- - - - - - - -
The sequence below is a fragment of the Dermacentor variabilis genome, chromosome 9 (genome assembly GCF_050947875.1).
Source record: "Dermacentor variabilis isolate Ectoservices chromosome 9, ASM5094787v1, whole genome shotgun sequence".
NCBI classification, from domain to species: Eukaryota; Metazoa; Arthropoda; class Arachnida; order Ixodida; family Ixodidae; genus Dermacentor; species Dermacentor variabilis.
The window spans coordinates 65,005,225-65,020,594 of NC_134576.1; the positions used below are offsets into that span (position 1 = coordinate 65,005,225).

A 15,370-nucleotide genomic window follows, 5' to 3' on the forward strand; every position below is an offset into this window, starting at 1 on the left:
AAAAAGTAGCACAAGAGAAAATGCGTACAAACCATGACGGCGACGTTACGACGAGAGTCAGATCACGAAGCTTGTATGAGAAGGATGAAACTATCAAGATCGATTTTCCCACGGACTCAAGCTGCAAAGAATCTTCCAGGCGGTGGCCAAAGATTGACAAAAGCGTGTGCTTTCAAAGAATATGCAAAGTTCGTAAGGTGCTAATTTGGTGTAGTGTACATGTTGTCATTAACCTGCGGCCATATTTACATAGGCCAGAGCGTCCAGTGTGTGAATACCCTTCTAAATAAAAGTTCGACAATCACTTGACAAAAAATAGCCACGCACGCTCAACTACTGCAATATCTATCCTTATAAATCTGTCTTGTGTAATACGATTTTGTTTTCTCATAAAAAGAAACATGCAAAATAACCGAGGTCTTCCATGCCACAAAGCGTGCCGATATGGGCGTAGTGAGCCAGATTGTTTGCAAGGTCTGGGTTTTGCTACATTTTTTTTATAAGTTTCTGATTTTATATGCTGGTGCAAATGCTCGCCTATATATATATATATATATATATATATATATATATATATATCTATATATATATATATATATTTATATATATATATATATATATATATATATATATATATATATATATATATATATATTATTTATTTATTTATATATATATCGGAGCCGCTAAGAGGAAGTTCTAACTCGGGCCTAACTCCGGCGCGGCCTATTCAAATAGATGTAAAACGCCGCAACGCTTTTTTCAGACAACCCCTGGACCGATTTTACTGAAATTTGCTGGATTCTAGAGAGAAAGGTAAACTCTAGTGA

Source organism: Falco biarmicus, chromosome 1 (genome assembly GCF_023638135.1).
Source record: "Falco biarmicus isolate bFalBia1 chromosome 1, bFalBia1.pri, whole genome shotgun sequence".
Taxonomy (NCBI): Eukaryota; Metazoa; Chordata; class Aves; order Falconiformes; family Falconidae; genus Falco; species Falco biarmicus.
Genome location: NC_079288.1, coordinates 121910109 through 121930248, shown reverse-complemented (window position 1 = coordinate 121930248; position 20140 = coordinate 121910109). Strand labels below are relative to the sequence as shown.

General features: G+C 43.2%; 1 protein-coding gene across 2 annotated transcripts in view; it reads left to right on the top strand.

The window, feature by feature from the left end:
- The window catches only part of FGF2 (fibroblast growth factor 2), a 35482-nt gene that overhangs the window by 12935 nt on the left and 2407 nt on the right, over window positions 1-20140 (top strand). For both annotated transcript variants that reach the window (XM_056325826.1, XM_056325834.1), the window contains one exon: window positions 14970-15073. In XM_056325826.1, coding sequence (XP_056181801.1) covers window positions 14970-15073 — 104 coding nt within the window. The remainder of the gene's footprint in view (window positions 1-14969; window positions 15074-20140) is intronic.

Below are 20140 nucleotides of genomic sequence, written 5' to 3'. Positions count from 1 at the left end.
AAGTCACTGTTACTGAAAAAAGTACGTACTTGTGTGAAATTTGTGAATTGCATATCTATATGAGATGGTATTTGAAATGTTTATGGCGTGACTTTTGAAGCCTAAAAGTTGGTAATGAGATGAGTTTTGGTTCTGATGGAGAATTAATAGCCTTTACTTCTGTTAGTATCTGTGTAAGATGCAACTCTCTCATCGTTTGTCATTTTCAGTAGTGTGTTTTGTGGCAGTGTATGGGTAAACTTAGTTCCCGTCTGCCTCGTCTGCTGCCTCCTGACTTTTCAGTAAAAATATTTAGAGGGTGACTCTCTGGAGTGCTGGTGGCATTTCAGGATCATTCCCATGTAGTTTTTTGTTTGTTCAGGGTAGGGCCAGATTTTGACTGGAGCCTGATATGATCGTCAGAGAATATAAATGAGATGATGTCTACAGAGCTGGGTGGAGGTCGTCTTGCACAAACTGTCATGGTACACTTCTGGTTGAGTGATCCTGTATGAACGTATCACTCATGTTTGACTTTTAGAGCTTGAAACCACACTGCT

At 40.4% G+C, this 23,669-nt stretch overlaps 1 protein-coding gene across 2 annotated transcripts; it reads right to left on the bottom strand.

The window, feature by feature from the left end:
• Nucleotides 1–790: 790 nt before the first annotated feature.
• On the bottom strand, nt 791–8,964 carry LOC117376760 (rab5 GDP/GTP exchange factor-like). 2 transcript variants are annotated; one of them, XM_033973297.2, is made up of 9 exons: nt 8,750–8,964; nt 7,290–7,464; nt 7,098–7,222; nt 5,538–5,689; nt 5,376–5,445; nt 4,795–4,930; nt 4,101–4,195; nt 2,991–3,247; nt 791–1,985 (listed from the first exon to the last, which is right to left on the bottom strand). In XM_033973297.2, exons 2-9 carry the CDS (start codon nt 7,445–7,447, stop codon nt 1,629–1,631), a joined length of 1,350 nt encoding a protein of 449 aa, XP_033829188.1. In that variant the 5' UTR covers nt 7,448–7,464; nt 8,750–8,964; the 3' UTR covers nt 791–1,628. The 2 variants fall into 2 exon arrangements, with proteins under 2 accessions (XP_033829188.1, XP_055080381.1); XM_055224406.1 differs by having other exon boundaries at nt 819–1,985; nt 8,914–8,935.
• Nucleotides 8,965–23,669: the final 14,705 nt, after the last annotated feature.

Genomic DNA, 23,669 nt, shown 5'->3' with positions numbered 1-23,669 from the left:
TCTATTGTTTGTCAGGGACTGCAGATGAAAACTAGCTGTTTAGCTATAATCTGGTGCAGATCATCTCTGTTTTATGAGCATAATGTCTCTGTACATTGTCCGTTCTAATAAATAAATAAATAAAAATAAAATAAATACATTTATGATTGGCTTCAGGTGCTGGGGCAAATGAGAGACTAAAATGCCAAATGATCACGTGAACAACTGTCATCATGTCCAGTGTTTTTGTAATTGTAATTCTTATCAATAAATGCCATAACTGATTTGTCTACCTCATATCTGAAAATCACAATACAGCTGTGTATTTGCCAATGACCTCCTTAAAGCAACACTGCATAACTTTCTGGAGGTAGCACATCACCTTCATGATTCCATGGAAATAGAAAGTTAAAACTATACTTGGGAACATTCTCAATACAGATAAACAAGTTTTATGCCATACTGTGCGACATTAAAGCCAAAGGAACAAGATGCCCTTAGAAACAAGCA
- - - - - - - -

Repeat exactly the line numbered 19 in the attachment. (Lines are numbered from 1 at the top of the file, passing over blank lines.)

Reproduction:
• On the bottom strand, nt 791–8,964 carry LOC117376760 (rab5 GDP/GTP exchange factor-like). 2 transcript variants are annotated; one of them, XM_033973297.2, is made up of 9 exons: nt 8,750–8,964; nt 7,290–7,464; nt 7,098–7,222; nt 5,538–5,689; nt 5,376–5,445; nt 4,795–4,930; nt 4,101–4,195; nt 2,991–3,247; nt 791–1,985 (listed from the first exon to the last, which is right to left on the bottom strand). In XM_033973297.2, exons 2-9 carry the CDS (start codon nt 7,445–7,447, stop codon nt 1,629–1,631), a joined length of 1,350 nt encoding a protein of 449 aa, XP_033829188.1. In that variant the 5' UTR covers nt 7,448–7,464; nt 8,750–8,964; the 3' UTR covers nt 791–1,628. The 2 variants fall into 2 exon arrangements, with proteins under 2 accessions (XP_033829188.1, XP_055080381.1); XM_055224406.1 differs by having other exon boundaries at nt 819–1,985; nt 8,914–8,935.